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There are different kinds of project management methodologies because there are different kinds of teams and various projects. In this two-part series, we will explore ten different project management methodologies.  A project management methodology is a system of guided procedures for managing a project. 


  1. Agile 

Agile project management allows team members to break projects into small pieces and review each one before moving forward to the next. 

This methodology is excellent for complex and large-scale projects because it gives team members a chance to respond to issues as they arise. By making changes simultaneously and by saving resources, teams can feel more confident that projects will fit within the allocated budget. 


  • Changes can be made quickly and with less risk 
  • Communication between team members is encouraged 
  • Increased productivity 


  • Deadlines need to be flexible – as unexpected changes can extend different increment times 
  • Team members must work closely together and wear many hats 


2. Waterfall 

The Waterfall methodology is a linear, sequential approach to project management. The team must complete each step of the project before moving onto the next, and progress flows downwards – like a waterfall. 

It sounds similar to Agile, but they differ in that Waterfall does not facilitate changes at each increment. Instead, the steps and deadlines for Waterfall projects must be clear from the outset, and then the team involved must work together to meet those deadlines. 


  • Expectations are clear from the outset 
  • The documentation gives everyone a better understanding of the project 
  • Progress is easy to measure 


  • Lack of flexibility 
  • Requirements need to be determined before the project starts 


3. Kanban 

Kanban is a visual project management framework. It originated from the Toyota production line, hence the Japanese name (roughly translated it means ‘visual sign’). 

Kanban is a valuable methodology for any teams that want to visualise their tasks and gain a better understanding of their workflow. It’s also known as the ‘just in time’ methodology because tasks are completed only as and when they are required.  

Visually, tasks are laid out in columns labelled with a variation on:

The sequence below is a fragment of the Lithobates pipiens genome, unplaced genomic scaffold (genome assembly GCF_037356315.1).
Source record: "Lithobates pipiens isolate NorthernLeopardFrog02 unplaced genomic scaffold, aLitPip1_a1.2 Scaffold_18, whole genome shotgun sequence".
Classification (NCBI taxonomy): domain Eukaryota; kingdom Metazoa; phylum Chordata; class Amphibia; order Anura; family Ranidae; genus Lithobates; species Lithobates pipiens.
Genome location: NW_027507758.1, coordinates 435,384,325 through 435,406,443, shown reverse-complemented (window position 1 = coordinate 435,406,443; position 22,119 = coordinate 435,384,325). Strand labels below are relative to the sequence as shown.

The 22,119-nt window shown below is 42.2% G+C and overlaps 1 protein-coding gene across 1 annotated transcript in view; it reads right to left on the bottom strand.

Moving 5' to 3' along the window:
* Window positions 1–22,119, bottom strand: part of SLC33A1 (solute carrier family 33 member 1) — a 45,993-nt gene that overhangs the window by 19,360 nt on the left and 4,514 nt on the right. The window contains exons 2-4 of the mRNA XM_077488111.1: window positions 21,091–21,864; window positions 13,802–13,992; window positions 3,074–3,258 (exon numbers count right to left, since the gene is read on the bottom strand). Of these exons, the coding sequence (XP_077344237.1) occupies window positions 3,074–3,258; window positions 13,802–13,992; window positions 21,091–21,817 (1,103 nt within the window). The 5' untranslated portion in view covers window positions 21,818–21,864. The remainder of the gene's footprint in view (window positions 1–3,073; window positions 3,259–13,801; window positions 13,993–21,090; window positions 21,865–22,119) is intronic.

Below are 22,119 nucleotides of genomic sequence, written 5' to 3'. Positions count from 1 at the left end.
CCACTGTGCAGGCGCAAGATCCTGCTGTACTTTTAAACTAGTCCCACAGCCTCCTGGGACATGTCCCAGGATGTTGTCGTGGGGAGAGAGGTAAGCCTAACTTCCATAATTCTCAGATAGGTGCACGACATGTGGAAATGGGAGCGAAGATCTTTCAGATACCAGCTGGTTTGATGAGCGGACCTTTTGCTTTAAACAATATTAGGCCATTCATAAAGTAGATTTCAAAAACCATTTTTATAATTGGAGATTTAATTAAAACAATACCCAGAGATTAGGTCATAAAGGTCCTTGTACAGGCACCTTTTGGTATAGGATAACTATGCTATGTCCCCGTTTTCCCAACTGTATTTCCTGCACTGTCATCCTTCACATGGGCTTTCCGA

• ‘To Do’,  
  • ‘Doing’, and  
  • ‘Done’.  


  • Improved flow and flexibility 
  • Bottlenecks are reduced 
  • No time is ever wasted on unnecessary work that may need to be redone 


  • Focus is more on the visualization and less on the actual timing of deadlines 
  • Team members must remember to update their Kanban view to avoid confusion 


4. Scrum 

Scrum is not a fully-fledged methodology, instead it’s a facet of the Agile methodology. The name ‘scrum’ is borrowed from the name given to the huddles that rugby players form on the pitch to discuss tactical decisions. So it should come as no surprise that Scrum project management revolves around teamwork. 

Like Agile, projects are broken down into small increments. These are called ‘Sprints’ and typically last for around two weeks. During each sprint, teams are encouraged to be creative and self-organised. 

At the end of the sprint, there is a debrief meeting with stakeholders. Here, everything is reassessed, and the next steps are planned. 


  • Creativity is encouraged 
  • Teamwork is encouraged 
  • Changes are easy to implement 


  • Lack of a clear deadline 
  • A lot is expected of team members 


5. Hybrid 

If you have looked at Agile and Waterfall and thought, “I like both of those. Why can’t I take qualities from each and make a new methodology?” 

You can. And it’s called Hybrid. 

Hybrid takes the in-depth analysis and documentation of Waterfall and combines it with the flexibility of Agile to create a methodology that will suit most businesses. 

So we benefit from the precise planning and structure of Waterfall, with the increased flexibility of Agile. The only difference between this and Agile is that the planning stage is structured and thought-out first – leaving less room for changes and errors at later stages. 


  • Increased flexibility 
  • More structured 
  • The best of both worlds 


  • There is no clear structure 
  • The compromise means the team will be between two sets of rules 

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Jane Ferrier